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Brad Dennis has over 30 years of experience in search and rescue and 22 years as a K-9 handler. He is currently working his 4th HRD K- 9, Grace, a labrador retriever. Brad is the National Search Director for the KlaasKIDS Foundation’ Search Center for Missing & Trafficked Children. He managed the community- assisted search effort following the abduction of 12-year-old Polly Hannah Klaas in 1993 from Petaluma, Ca.; which has become the model for child abduction search strategies.

He has managed search efforts for over 300 missing/abducted children around the country. He travels extensively throughout the United States providing dynamic and relevant instruction concerning search and rescue operations, advocacy to families of missing children, child abduction search management, sex trafficking of minors and serves as “Evaluator” for the National Association of Search and Rescue (NASAR).


He has been instrumental in the rescue of numerous children from sex trafficking and the intelligence he has gathered has assisted in taking down several child prostitution rings. His rescue efforts for missing children have been chronicled on CNN, The Early Show, The Today Show, Dateline, MSNBC, and 48 Hours. He has been awarded the Commissioner’s Award from the Florida Department of Law Enforcement and the prestigious Justice Award from the Foundation for Improvement of Justice for his efforts to locate missing children.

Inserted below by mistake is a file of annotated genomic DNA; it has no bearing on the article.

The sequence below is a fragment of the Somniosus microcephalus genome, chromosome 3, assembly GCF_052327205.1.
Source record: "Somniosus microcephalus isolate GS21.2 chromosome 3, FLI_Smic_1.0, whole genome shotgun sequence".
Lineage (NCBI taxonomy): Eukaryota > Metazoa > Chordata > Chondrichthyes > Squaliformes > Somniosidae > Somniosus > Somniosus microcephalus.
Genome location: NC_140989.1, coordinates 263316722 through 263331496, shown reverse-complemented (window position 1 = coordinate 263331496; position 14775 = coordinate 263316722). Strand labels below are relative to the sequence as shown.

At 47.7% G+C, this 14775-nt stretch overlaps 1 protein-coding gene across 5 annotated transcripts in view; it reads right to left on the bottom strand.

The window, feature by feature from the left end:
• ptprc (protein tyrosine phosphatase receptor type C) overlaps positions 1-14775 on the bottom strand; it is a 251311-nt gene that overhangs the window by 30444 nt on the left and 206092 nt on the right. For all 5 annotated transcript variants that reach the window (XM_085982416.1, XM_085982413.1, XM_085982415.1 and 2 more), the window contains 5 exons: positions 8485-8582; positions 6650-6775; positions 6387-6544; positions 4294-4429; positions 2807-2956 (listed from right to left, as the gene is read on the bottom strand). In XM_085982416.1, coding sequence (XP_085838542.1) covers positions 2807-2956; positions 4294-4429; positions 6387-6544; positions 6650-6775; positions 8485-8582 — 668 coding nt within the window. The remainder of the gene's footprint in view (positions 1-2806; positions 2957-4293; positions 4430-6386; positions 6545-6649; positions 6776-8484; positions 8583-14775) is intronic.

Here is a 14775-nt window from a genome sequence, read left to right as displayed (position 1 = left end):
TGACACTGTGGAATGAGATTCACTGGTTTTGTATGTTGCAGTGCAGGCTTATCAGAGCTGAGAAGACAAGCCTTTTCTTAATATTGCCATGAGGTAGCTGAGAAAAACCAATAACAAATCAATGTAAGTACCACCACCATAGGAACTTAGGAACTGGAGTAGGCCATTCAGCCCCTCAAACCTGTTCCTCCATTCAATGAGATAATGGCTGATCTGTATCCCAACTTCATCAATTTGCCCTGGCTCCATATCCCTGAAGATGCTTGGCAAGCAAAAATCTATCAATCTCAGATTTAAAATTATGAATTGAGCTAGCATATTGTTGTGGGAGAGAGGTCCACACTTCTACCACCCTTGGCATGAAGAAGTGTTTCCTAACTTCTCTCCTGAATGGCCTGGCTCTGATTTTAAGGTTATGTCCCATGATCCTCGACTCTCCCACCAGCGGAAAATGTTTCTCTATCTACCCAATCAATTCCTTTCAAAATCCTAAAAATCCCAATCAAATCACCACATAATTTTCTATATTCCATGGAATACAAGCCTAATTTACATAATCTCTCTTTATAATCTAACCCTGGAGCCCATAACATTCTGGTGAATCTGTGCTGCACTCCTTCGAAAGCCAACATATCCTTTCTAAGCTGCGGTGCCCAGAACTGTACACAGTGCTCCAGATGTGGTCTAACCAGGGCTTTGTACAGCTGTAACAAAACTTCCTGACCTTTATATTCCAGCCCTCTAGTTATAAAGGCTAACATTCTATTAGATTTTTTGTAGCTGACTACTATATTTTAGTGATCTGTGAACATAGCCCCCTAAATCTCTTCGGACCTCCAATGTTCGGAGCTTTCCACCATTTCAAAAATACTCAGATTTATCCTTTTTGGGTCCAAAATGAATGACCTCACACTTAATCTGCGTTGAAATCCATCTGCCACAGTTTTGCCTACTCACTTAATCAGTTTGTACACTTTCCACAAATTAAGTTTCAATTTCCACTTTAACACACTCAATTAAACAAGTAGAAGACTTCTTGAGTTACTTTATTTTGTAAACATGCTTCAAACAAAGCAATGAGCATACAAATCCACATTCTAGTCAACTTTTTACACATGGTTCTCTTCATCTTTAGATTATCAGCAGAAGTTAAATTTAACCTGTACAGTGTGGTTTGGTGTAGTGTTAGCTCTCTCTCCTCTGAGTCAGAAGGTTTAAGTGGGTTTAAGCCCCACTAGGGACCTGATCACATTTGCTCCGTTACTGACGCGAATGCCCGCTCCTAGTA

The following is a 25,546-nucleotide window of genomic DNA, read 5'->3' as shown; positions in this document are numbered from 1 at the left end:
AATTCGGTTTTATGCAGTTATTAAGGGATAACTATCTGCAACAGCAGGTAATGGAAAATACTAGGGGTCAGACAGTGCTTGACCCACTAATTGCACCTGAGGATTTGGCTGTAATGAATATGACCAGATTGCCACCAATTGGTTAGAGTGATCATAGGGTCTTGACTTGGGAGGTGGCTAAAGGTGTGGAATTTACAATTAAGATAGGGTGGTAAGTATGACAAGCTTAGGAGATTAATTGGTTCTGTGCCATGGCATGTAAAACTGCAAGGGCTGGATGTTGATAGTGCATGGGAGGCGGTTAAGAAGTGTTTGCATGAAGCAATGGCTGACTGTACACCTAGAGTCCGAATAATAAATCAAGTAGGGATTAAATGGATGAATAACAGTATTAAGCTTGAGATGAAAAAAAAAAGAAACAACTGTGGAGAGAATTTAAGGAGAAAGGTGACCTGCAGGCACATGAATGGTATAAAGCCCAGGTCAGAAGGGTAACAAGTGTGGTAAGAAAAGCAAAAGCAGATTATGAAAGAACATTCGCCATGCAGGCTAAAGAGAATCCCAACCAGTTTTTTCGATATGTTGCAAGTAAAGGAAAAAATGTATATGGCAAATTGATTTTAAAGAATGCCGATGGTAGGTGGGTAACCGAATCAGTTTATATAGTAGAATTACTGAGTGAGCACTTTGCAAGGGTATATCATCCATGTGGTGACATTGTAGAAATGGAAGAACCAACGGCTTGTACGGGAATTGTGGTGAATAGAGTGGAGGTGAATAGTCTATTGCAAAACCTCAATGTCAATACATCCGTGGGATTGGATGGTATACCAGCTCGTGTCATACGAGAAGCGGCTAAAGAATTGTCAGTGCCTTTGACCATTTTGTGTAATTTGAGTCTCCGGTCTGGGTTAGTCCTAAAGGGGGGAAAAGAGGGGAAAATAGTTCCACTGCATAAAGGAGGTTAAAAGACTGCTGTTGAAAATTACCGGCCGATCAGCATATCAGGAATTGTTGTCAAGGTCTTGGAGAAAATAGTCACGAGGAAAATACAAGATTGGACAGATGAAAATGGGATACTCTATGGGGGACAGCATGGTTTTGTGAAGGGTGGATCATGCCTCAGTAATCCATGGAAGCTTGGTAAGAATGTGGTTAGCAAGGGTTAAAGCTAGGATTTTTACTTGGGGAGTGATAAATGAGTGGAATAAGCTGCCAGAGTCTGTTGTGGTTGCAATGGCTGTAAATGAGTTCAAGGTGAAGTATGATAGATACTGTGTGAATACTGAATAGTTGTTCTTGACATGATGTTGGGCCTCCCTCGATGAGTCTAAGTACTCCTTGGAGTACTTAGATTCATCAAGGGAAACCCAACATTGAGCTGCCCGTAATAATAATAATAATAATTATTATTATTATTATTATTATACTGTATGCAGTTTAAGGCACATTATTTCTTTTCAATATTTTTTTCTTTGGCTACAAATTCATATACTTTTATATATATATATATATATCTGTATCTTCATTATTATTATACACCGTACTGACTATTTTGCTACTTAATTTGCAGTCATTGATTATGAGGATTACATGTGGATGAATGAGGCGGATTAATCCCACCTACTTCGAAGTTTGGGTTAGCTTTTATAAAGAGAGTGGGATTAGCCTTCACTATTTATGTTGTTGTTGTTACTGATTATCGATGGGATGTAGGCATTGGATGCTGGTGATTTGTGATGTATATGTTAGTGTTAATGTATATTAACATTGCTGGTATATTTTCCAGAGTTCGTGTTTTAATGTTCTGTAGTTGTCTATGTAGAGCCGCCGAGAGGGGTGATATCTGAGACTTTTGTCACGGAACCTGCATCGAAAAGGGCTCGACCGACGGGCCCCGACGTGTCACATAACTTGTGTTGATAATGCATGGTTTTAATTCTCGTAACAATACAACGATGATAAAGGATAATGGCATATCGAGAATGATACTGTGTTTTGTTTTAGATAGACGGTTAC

Brad is the owner of Threshold Education. This veteran owned training and consulting team conducts training scenarios to prepare responders for realistic deployment operations. Brad is a retired Cryptologic Master Chief Petty Officer, US Navy, and is highly decorated for his counterterrorism work with the Joint Special Operations Command (JSOC). He also proudly serves as the Pastor of Eden Fellowship Church located in Pensacola, Florida.


Greg Cole began his law enforcement and dog training career upon joining the United States Air Force in 1976. A graduate of the DOD Dog Training Center in 1977, he subsequently served as a security policeman and K9 handler at Loring Air Force Base, 42 Bomb Wing, Strategic Air Command. He handled 3 different patrol dogs and gained his first experiences with narcotics and explosive detection dogs. After working a year as the dog trainer at Thunder Bay Inc. in Clearwater, Florida, he and his family moved to Gulf County Florida in 1984.


In 1985 he trained and handled the county’s first police dog in the fields of patrol, tracking, area search, evidence recovery, building search, and narcotics detection, thus establishing the county’s first K9 unit. He also served as a school resource officer, DARE officer, narcotics and criminal investigator, patrol supervisor, trainer and training coordinator, a founding officer of the department’s Honor Guard and was a founding officer of the department’s SWAT team serving as assistant team leader and firearms instructor.